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Glia. 2010 Aug;58(10):1197-207. doi: 10.1002/glia.20999.

Glycosphingolipid synthesis in cerebellar Purkinje neurons: roles in myelin formation and axonal homeostasis.

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Laboratory for Molecular Membrane Neuroscience, Brain Science Institute, RIKEN, Wako-Shi, Saitama, Japan.


Glycosphingolipids (GSLs) occur in all mammalian plasma membranes. They are most abundant in neuronal cells and have essential roles in brain development. Glucosylceramide (GlcCer) synthase, which is encoded by the Ugcg gene, is the key enzyme driving the synthesis of most neuronal GSLs. Experiments using conditional Nestin-Cre Ugcg knockout mice have shown that GSL synthesis in vivo is essential, especially for brain maturation. However, the roles of GSL synthesis in mature neurons remain elusive, since Nestin-Cre is expressed in neural precursors as well as in postmitotic neurons. To address this problem, we generated Purkinje cell-specific Ugcg knockout mice using mice that express Cre under the control of the L7 promoter. In these mice, Purkinje cells survived for at least 10-18 weeks after Ugcg deletion. We observed apparent axonal degeneration characterized by the accumulation of axonal transport cargos and aberrant membrane structures. Dendrites, however, were not affected. In addition, loss of GSLs disrupted myelin sheaths, which were characterized by detached paranodal loops. Notably, we observed doubly myelinated axons enveloped by an additional concentric myelin sheath around the original sheath. Our data show that axonal GlcCer-based GSLs are essential for axonal homeostasis and correct myelin sheath formation.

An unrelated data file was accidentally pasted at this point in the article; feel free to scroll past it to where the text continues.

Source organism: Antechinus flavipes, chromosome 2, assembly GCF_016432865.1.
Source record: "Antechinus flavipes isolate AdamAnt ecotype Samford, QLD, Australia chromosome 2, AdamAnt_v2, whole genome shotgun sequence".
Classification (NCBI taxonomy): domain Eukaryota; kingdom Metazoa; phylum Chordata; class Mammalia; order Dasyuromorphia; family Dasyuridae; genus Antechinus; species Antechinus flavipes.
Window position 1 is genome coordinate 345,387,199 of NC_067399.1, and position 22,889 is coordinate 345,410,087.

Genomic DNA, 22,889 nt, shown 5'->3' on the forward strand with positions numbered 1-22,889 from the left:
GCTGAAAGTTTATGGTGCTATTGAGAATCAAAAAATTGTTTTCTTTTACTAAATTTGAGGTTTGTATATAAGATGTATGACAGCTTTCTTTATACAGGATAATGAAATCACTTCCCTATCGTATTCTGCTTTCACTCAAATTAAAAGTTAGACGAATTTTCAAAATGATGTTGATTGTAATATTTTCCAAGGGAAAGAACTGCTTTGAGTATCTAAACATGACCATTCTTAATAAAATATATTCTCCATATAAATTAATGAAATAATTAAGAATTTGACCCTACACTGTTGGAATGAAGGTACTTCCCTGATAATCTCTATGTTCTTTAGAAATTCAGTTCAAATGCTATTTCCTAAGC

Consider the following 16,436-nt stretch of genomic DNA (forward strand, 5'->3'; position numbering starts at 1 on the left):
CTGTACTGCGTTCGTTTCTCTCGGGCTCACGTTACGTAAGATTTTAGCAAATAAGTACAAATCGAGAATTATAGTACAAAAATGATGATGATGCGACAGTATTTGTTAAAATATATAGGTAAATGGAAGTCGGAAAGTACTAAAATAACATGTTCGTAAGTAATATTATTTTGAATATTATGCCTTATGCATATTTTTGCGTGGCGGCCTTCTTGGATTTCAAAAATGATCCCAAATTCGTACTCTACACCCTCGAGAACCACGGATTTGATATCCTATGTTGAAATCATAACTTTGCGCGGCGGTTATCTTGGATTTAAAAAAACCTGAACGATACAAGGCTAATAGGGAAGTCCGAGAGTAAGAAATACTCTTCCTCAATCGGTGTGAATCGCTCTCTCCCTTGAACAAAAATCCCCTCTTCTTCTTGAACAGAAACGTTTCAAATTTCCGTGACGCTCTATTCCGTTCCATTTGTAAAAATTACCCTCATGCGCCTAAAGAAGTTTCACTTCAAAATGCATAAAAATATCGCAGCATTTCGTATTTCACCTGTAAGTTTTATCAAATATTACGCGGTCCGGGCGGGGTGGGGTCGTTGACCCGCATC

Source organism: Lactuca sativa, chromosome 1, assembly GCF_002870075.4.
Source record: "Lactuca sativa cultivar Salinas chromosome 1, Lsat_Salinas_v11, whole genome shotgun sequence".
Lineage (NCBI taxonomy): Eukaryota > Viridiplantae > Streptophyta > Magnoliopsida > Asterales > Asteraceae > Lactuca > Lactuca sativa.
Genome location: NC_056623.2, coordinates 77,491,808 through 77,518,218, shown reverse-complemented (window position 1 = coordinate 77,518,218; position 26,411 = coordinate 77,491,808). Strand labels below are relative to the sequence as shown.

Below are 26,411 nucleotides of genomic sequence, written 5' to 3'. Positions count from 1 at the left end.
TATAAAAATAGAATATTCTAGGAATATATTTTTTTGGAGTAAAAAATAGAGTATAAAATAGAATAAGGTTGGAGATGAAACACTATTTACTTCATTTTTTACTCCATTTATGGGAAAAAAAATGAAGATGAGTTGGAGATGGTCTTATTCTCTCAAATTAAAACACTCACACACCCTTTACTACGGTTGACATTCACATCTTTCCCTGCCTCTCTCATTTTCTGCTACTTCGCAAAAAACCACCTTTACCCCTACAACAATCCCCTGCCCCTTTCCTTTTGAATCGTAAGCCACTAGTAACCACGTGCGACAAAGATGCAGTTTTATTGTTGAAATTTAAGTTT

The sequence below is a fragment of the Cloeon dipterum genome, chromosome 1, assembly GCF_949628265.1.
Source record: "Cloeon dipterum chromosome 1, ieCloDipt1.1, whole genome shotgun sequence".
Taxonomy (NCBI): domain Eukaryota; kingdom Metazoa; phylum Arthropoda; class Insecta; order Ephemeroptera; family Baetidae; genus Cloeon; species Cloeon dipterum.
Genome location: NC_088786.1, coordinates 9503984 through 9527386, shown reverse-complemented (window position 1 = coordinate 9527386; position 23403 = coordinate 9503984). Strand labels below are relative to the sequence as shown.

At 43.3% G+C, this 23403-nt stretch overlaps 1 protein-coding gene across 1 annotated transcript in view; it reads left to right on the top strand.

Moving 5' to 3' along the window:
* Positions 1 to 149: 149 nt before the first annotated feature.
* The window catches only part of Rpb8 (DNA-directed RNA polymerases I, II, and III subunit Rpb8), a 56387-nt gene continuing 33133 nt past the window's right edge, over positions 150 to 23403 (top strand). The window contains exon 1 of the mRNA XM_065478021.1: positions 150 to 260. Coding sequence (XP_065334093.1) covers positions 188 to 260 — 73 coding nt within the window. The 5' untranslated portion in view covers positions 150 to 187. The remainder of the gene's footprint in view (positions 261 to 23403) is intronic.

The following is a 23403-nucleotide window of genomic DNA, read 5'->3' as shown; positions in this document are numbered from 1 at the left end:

[Indexed for MEDLINE]

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